By Daisy Bassen
They could only salvage
One stained glass window,
A blacksmith at his forge.
He was ruined by hanging
Against a plaster wall, a terminus.
No child will ever suppose
The smith will raise that mottled
Hammer without the sun driving itself
Like needles through the pane.
The clear windows of the sanctuary
Are square and overlook arborvitae,
The grey box of a condenser, humming.
Abigail Adams would have favored them first,
Purposeful, imperfectly fitted,
Before she arrived in Paris in 1784,
Before she removed to Anteuil.
Sonnet for Andrea
Yeats wrote those yellow ramparts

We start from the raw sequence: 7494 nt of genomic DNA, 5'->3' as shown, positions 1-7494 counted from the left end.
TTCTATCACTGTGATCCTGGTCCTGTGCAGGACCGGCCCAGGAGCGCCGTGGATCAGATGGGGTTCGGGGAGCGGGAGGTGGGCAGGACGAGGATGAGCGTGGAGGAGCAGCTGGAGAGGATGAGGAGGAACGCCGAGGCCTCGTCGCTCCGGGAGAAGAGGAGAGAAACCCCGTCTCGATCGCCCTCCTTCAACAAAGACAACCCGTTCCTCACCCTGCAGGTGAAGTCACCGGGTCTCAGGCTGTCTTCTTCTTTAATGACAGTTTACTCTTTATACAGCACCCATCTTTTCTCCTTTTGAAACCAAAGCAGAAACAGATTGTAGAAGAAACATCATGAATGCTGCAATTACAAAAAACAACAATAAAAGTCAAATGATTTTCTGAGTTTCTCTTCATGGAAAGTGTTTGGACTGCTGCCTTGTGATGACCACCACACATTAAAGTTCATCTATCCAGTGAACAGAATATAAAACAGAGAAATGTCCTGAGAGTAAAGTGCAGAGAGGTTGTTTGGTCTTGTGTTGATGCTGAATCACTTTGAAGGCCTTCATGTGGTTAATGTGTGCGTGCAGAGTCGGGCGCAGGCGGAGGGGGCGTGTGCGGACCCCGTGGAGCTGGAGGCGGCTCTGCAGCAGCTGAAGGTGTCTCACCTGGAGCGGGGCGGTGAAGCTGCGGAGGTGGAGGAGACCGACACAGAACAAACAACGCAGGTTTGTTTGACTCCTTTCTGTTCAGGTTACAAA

And I cannot help thinking of it
Every time I remember, the brightness
That surrounded you, the light
You carried all your days, effortless,
As if it was easy to sit down again
With a hopeless man, to nurse your child
When the day was not quite done.
Ramparts, those are the defenses built
Against invasion, and we are ready
In your grievéd absence, to stand up
As protectors of a city, of the many
Thrown into despair, those you reached out
To in welcome, comfort against the dark.
Daisy Bassen is a poet and community child psychiatrist whose work has been published in Oberon, McSweeney’s, Smartish Pace, [PANK], and other journals. Born and raised in New York, she lives in Rhode Island with her family.